Themes and Meanings

(Critical Guide to Poetry for Students)

“Thinking of the Lost World” can register somewhat deceptively upon a first reading, for its impulse seems nostalgic, and nostalgia—that attitude of longing for the past—is always tinged with a certain gloom. The conclusion might tempt readers to deem the whole enterprise an indulgence in despair—unless, that is, they challenge any facile explanation of the “emptiness” and the “nothing” that suddenly prevail in a poem abounding with people, places, and things.

When the speaker recognizes in his own hand the hand of his grandmother, he realizes also that time has wrought a transformation, that the past is resilient and potent as long as he is, but only through the agency of the imagination. Those “gray illegible advertisements” somehow have to be “legible” for the soul to memorize them. For “soul,” one might substitute imagination, and it functions by imposing on the “nothingness” a meaning. The mature poet trades one “emptiness” for another, his present for his past, but he recognizes that all is fraught with meaning and simply awaits the touch of the creative power. That power is his act of faith, his “belief” or his “crystal set” that will allow him a communion with the Lost World. In truth, then, he has lost “nothing,” as one can see in his playful manipulation of that word in the final lines. It is the kind of imaginative and witty wordplay that suggests not only a reconciliation with the past but also...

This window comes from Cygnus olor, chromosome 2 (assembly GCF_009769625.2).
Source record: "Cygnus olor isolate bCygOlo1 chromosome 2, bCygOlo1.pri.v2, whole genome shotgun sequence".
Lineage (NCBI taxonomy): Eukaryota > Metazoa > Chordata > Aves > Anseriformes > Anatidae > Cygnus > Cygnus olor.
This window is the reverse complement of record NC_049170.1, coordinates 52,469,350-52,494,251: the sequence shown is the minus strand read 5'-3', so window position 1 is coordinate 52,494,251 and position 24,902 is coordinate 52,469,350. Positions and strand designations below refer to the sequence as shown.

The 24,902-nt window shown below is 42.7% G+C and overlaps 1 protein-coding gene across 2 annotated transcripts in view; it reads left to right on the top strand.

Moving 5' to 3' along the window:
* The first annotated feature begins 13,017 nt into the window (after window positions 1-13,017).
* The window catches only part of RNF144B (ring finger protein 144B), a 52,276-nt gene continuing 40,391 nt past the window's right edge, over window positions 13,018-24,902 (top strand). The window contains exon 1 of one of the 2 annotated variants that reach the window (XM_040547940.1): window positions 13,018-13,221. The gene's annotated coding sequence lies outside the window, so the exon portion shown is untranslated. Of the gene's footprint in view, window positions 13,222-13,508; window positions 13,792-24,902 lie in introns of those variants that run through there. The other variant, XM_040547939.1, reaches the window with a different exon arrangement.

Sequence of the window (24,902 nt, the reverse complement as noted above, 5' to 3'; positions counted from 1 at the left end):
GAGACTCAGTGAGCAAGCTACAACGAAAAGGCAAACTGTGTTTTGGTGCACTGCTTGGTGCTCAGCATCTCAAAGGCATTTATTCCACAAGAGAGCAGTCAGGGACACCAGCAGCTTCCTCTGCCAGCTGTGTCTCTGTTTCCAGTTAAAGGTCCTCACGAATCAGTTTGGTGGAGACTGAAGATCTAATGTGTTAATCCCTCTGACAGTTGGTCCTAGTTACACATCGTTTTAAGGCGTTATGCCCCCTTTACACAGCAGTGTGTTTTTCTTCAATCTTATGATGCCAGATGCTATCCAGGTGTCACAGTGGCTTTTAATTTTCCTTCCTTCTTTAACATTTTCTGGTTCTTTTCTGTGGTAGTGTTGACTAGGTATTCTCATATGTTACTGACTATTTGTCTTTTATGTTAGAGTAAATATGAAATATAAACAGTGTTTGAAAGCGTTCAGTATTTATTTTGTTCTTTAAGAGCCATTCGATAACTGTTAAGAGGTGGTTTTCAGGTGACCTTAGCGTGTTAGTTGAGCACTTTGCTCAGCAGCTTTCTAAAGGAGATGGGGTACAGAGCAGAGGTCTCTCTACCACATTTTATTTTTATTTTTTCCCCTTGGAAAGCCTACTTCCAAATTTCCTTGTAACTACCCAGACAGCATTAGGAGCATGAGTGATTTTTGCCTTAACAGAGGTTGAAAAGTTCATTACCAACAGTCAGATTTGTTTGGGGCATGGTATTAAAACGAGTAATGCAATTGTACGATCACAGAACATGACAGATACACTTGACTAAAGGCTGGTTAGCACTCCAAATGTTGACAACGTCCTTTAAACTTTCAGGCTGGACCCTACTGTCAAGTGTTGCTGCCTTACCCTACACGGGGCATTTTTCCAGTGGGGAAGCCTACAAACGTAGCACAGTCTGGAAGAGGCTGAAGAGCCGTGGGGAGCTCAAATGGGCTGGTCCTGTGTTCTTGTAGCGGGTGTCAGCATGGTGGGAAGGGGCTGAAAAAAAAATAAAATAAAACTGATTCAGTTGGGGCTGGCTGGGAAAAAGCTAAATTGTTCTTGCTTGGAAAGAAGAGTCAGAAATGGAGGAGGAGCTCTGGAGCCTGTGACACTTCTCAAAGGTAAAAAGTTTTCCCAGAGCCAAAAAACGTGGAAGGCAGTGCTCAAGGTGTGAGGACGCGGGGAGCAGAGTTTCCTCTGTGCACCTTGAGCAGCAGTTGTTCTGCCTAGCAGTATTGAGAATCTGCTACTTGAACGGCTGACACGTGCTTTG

(The entire section is 404 words.)